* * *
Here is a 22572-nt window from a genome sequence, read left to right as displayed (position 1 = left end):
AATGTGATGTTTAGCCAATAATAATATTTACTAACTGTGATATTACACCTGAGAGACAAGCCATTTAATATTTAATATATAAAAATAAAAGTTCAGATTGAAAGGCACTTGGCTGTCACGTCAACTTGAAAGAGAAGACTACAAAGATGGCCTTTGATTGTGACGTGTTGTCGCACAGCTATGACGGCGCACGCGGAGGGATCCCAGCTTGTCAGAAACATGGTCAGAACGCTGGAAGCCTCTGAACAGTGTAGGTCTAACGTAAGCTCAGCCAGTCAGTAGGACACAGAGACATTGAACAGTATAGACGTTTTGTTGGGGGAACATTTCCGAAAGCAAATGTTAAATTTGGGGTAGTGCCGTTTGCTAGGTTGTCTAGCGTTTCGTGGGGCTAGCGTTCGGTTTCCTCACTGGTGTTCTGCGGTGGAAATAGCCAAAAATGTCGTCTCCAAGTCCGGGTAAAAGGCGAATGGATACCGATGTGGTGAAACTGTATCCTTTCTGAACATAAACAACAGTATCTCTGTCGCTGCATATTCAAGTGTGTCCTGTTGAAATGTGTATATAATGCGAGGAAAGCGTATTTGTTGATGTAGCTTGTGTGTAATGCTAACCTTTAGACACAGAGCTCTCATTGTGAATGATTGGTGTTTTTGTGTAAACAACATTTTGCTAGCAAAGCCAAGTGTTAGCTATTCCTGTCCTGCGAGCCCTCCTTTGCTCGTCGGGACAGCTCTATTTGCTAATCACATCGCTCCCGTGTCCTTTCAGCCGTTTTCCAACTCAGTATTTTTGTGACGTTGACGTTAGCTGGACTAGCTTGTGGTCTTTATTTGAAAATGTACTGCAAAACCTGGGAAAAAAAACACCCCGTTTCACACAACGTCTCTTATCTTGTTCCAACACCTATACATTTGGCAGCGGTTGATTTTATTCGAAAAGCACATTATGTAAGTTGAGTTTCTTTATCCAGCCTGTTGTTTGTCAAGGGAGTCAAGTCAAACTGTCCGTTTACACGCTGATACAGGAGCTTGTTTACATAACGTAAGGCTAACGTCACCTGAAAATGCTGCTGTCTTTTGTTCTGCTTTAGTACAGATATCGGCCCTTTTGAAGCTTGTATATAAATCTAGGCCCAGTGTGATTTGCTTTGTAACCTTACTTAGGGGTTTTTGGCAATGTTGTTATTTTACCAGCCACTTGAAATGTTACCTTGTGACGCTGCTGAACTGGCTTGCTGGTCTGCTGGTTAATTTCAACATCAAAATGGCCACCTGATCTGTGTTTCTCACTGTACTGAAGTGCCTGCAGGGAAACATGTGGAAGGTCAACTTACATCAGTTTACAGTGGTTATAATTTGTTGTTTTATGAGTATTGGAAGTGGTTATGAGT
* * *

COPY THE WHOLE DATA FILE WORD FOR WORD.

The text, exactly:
Here is a 22572-nt window from a genome sequence, read left to right as displayed (position 1 = left end):
AATGTGATGTTTAGCCAATAATAATATTTACTAACTGTGATATTACACCTGAGAGACAAGCCATTTAATATTTAATATATAAAAATAAAAGTTCAGATTGAAAGGCACTTGGCTGTCACGTCAACTTGAAAGAGAAGACTACAAAGATGGCCTTTGATTGTGACGTGTTGTCGCACAGCTATGACGGCGCACGCGGAGGGATCCCAGCTTGTCAGAAACATGGTCAGAACGCTGGAAGCCTCTGAACAGTGTAGGTCTAACGTAAGCTCAGCCAGTCAGTAGGACACAGAGACATTGAACAGTATAGACGTTTTGTTGGGGGAACATTTCCGAAAGCAAATGTTAAATTTGGGGTAGTGCCGTTTGCTAGGTTGTCTAGCGTTTCGTGGGGCTAGCGTTCGGTTTCCTCACTGGTGTTCTGCGGTGGAAATAGCCAAAAATGTCGTCTCCAAGTCCGGGTAAAAGGCGAATGGATACCGATGTGGTGAAACTGTATCCTTTCTGAACATAAACAACAGTATCTCTGTCGCTGCATATTCAAGTGTGTCCTGTTGAAATGTGTATATAATGCGAGGAAAGCGTATTTGTTGATGTAGCTTGTGTGTAATGCTAACCTTTAGACACAGAGCTCTCATTGTGAATGATTGGTGTTTTTGTGTAAACAACATTTTGCTAGCAAAGCCAAGTGTTAGCTATTCCTGTCCTGCGAGCCCTCCTTTGCTCGTCGGGACAGCTCTATTTGCTAATCACATCGCTCCCGTGTCCTTTCAGCCGTTTTCCAACTCAGTATTTTTGTGACGTTGACGTTAGCTGGACTAGCTTGTGGTCTTTATTTGAAAATGTACTGCAAAACCTGGGAAAAAAAACACCCCGTTTCACACAACGTCTCTTATCTTGTTCCAACACCTATACATTTGGCAGCGGTTGATTTTATTCGAAAAGCACATTATGTAAGTTGAGTTTCTTTATCCAGCCTGTTGTTTGTCAAGGGAGTCAAGTCAAACTGTCCGTTTACACGCTGATACAGGAGCTTGTTTACATAACGTAAGGCTAACGTCACCTGAAAATGCTGCTGTCTTTTGTTCTGCTTTAGTACAGATATCGGCCCTTTTGAAGCTTGTATATAAATCTAGGCCCAGTGTGATTTGCTTTGTAACCTTACTTAGGGGTTTTTGGCAATGTTGTTATTTTACCAGCCACTTGAAATGTTACCTTGTGACGCTGCTGAACTGGCTTGCTGGTCTGCTGGTTAATTTCAACATCAAAATGGCCACCTGATCTGTGTTTCTCACTGTACTGAAGTGCCTGCAGGGAAACATGTGGAAGGTCAACTTACATCAGTTTACAGTGGTTATAATTTGTTGTTTTATGAGTATTGGAAGTGGTTATGAGT